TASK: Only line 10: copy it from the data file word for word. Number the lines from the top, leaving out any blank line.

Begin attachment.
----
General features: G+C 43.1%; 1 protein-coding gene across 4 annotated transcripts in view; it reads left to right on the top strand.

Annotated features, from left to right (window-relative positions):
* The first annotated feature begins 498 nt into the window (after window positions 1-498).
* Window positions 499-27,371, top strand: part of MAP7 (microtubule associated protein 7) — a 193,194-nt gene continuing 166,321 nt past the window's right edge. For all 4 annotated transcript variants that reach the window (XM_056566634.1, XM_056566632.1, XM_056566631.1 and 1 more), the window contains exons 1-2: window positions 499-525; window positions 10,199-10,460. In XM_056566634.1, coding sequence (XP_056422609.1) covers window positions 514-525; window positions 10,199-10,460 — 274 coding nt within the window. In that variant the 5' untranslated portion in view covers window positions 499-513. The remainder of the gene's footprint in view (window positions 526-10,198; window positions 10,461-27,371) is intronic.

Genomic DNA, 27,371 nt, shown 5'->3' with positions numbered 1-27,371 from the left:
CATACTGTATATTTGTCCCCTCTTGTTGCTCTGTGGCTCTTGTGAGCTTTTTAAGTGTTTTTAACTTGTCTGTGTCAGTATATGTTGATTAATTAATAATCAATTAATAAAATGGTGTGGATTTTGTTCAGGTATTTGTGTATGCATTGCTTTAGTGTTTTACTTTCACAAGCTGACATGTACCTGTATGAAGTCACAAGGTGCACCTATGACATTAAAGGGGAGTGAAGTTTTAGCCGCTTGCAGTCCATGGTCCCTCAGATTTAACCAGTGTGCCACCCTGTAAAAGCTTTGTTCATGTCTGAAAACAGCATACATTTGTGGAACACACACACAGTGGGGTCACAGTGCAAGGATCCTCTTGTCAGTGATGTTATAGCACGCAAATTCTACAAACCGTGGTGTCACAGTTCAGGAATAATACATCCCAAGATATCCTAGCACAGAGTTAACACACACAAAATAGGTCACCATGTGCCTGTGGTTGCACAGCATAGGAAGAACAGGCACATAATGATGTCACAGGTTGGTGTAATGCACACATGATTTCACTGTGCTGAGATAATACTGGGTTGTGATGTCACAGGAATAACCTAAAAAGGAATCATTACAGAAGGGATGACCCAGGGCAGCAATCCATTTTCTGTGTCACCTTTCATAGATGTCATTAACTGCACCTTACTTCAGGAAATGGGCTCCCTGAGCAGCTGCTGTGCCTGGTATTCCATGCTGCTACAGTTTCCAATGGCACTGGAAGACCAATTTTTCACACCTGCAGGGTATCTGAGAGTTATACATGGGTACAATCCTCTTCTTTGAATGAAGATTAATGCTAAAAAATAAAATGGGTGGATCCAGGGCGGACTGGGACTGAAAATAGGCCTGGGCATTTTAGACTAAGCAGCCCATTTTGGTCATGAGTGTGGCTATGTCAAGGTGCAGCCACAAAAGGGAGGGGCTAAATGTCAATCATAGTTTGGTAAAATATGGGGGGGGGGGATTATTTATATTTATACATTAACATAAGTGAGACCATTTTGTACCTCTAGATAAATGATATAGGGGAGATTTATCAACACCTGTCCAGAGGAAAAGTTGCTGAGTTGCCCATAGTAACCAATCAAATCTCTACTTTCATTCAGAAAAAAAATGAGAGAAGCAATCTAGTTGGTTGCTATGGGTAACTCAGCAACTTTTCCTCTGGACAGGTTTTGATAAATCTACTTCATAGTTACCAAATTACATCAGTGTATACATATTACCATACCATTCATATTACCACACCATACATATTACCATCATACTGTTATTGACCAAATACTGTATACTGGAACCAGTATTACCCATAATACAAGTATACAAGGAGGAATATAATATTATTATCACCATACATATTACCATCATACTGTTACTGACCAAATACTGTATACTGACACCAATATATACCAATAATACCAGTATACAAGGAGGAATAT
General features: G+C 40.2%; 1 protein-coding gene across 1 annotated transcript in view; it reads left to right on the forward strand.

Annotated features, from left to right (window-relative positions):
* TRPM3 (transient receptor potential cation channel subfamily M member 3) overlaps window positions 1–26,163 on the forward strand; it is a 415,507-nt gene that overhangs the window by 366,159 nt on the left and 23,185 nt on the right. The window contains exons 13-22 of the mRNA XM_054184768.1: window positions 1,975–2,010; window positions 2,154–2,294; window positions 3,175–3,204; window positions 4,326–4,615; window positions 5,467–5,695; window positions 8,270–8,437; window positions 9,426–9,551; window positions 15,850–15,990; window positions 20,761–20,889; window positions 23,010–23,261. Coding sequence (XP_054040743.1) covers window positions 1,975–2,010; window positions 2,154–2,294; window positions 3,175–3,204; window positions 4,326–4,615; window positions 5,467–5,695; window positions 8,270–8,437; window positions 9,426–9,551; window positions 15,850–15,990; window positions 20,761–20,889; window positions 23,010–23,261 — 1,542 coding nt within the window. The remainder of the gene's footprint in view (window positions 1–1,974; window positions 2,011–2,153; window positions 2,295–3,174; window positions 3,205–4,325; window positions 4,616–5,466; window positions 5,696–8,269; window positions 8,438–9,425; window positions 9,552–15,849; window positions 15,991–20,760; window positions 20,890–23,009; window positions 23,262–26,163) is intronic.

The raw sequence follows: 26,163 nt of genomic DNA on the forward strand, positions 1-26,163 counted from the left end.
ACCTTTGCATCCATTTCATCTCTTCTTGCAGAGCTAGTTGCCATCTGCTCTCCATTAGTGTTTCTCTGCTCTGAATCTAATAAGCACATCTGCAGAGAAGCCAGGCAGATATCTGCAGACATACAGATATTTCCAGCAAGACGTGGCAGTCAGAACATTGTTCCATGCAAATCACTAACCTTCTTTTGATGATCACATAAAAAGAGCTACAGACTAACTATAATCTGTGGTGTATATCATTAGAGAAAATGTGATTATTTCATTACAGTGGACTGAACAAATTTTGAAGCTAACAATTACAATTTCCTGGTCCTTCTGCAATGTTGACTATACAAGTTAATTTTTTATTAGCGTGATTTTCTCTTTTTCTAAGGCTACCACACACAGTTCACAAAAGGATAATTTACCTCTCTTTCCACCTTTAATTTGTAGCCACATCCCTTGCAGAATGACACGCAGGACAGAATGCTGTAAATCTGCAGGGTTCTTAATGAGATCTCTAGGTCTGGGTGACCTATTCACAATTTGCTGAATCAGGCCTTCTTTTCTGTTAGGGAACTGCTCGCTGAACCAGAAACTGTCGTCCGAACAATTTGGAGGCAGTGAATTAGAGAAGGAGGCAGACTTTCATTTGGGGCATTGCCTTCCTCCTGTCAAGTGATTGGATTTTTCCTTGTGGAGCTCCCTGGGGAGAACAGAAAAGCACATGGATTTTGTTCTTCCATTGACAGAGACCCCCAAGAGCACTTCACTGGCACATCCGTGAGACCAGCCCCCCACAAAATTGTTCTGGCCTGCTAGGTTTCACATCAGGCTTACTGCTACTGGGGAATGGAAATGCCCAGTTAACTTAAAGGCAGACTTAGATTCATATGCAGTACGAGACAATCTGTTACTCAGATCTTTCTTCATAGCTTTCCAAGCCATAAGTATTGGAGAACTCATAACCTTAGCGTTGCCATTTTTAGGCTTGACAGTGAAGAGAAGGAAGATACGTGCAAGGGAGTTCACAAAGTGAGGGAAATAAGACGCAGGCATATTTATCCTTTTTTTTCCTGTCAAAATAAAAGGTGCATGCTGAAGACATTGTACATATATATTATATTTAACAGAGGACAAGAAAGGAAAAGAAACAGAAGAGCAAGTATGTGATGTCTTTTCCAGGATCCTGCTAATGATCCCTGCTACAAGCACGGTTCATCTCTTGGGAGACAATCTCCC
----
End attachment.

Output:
The raw sequence follows: 26,163 nt of genomic DNA on the forward strand, positions 1-26,163 counted from the left end.